I’ve been half-heartedly watching – and quietly thinking about – the whole John Edwards/Bloggers brew-ha-ha for a while now. Since I don’t personally have any desire to be a campaign blogger or proximity thereof, at first, I didn’t feel as though I had anything to add to the debate, particularly.
Still, something about this whole deal bugged me. Reading the post linked to below, it dawned on me what that was:
BlogTalkRadio » Blog Archive » Do Bloggers Belong on Campaigns?
Amanda leaving Pandagon to blog for Edwards is a bit like the late Molly Ivins giving up writing her column to do press for Hillary — a big waste! Amanda writes pointed, opinionated, viciously satirical and clearly controversial commentary. Anyone with any familiarity with her writing would know that she would need to be defanged if not muzzled entirely in the role of campaign blogger.
My worry was that she would kind of fade away into the kind of boring “the candidate was at (insert boring early state event here) and his message of blah blah blah really resonated with the fine voters of Des Moines/Manchester/Las Vegas/Charleston” stuff that campaign bloggers have to write and Pandagon would limp along without her.
Instead she became the story and a lightening rod for criticism and outright thuggery from the right wing. The progressive blogosphere circled the wagons and everyone came out looking bad.
What worries me about this is the trickle-down effect it has on political blogging and free speech.
There are a lot of bloggers out there impressed with the blogosphere’s ability to “have an impact.” There are more and more politicians out there impressed with the blogosphere’s ability to “get the message out.” To some extent, these worlds are – and always have been – mutually exclusive.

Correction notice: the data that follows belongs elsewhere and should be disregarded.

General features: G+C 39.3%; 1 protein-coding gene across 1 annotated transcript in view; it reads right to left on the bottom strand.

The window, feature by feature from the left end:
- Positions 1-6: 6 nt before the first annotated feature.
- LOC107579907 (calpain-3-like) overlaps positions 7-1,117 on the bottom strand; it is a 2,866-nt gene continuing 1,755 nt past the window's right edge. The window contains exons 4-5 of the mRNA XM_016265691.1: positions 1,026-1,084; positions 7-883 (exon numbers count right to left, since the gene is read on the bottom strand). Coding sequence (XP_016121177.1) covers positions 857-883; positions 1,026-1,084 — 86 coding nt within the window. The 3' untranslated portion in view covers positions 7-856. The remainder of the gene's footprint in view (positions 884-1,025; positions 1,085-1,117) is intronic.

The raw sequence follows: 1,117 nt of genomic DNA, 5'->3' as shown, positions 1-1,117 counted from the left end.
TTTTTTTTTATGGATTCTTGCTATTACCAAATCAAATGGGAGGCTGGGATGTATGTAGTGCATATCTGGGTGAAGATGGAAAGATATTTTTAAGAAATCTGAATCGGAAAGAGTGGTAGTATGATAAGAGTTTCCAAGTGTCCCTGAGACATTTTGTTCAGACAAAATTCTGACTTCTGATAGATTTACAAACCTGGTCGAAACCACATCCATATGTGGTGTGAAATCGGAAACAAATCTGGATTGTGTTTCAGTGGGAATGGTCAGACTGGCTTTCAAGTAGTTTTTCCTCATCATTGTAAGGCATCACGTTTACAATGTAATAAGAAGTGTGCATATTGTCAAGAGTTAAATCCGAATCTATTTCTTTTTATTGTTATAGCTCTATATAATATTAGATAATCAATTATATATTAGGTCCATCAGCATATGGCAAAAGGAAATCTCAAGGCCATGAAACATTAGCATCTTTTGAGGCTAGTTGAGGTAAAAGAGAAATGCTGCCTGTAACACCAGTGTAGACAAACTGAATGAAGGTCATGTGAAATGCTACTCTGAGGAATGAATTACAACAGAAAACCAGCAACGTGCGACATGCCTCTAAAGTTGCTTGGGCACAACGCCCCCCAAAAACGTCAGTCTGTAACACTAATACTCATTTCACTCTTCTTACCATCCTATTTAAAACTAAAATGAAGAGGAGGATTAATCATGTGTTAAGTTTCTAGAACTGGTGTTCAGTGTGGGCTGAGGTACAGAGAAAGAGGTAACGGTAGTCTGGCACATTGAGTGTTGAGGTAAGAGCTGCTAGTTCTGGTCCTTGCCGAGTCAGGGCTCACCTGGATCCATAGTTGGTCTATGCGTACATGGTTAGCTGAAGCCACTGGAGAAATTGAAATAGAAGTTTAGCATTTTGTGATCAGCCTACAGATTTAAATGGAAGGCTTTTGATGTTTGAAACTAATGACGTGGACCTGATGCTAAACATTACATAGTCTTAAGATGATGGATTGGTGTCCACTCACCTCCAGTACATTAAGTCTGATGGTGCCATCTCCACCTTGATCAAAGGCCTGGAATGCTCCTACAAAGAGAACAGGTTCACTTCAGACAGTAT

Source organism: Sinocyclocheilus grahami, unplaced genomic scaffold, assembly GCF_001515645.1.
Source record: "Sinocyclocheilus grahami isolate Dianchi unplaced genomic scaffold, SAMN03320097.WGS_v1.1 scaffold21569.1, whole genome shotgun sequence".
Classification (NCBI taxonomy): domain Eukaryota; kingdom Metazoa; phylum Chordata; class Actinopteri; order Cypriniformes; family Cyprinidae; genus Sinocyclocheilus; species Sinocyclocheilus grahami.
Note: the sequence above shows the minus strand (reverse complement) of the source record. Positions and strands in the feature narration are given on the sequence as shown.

The “difference” that blogs have made has largely been owing to the freedom with which we are able to speak. Politicians are kept quiet by political concerns; journalists are largely cowed by the corporate entities that own them, by political correctness and by an superabundant desire to remain “objective,” whatever that means. Bloggers are free to look into little stories and find the big ones, and we’re free to ignore the big stories in search of the little ones. And we can say whatever we like in the meanwhile.
But as the two bloggers on the Edwards campaign found out, jumping ship and moving into the actual political world means changing everything you do online and hoping no one digs into what you’ve said in the past. Not only that, but disavowing any relationships (or blogroll affiliations) with unseemly blogs that dare to speak their minds contrary to the best interest of the politician or political party for which you now work.
And that’s the real trap, because as bloggers get ambitious about their political blogging, they will fail to endorse those who just want to speak lest they be associated with the rabble; those who do what blogging actually is and what made it so powerful, that is. Bloggers who consistently carry the message (and the water) will see their Google and Technorati rankings soar while those of us who choose to speak unpleasant political truths get marginalized.
Eventually, there really isn’t much more reason to check the blogs than there was to check the politicians websites. The “blog” becomes the same old “news” section that every corporate or political website has.
It is, of course, just one more growth cycle for one more new technology in this world. In fact, it may be yet another inevitability in life that this, too, will disappear into the mainstream. I do still very much hope that those of us interested in providing an alternative can still have a voice.
Technorati Tags: Blogging, Net-Roots, Campaigning
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